International Tropical Day, established by the UN General Assembly on 29 June, is a commemorative day of the UN. Its aim is to celebrate the extraordinary diversity of tropical regions while drawing attention to the challenges facing the peoples of these regions. It is an opportunity to share expertise and develop cooperation.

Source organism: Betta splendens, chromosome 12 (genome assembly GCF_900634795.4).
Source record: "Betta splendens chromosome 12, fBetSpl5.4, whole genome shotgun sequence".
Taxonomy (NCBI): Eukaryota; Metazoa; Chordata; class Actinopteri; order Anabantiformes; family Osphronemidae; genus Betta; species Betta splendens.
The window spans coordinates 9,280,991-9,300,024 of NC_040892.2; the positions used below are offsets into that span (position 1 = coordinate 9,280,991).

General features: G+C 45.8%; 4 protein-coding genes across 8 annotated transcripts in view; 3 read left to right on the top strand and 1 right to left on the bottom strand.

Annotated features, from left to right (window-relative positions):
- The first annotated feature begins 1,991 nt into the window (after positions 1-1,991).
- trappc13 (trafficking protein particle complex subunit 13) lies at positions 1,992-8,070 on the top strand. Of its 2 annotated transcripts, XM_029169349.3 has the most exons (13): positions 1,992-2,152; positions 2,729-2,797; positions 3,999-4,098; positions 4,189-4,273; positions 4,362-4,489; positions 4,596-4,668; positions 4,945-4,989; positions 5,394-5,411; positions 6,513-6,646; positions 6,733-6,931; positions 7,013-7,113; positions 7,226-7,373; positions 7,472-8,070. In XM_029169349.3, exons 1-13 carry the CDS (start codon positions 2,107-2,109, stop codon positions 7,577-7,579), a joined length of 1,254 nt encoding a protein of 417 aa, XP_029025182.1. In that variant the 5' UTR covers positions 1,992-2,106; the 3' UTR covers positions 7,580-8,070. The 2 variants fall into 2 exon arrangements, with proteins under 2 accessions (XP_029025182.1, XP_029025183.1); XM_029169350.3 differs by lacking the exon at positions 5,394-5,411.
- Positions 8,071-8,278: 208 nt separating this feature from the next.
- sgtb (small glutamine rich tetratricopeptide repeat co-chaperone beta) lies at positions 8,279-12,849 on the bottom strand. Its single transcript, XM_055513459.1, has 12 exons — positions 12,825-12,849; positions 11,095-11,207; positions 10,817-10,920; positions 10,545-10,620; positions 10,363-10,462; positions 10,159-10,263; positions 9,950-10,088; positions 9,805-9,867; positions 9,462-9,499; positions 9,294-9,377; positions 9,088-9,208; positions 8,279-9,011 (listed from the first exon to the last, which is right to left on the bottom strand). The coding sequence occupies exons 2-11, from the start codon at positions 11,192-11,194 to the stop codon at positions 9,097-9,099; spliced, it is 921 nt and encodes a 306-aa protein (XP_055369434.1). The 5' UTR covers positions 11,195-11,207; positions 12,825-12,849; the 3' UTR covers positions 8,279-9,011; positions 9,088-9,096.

The decision to celebrate World Tropics Day was made in 2016, on the second anniversary of the first edition of the State of the Tropics Report. The day serves as a reminder of the role of tropical regions in achieving global sustainable development goals and the specific challenges they face, such as climate change, deforestation, urbanization, and demographic changes. Tropical areas will be home to the majority of the world's population by 2050, but also have the highest rates of poverty and malnutrition. The destruction of tropical forests, particularly in Brazil, the Congo, and Bolivia, has led to significant carbon dioxide emissions. The area of destroyed tropical forests worldwide increased by 10% compared to 2021, with over 41,000 square kilometers of forests lost. The main causes of deforestation in South America are illegal logging, expansion of pastures, and infrastructure development. The Brazilian Amazon has been particularly affected, with the pace of destruction increasing under former President Jair Bolsonaro. The current Brazilian President, Luiz Inácio Lula da Silva, has made the protection of the Amazon a priority and introduced measures to stop illegal deforestation by 2030. Lula also aims to achieve a balance between the area of cleared and newly planted forests in the Amazon in the coming years.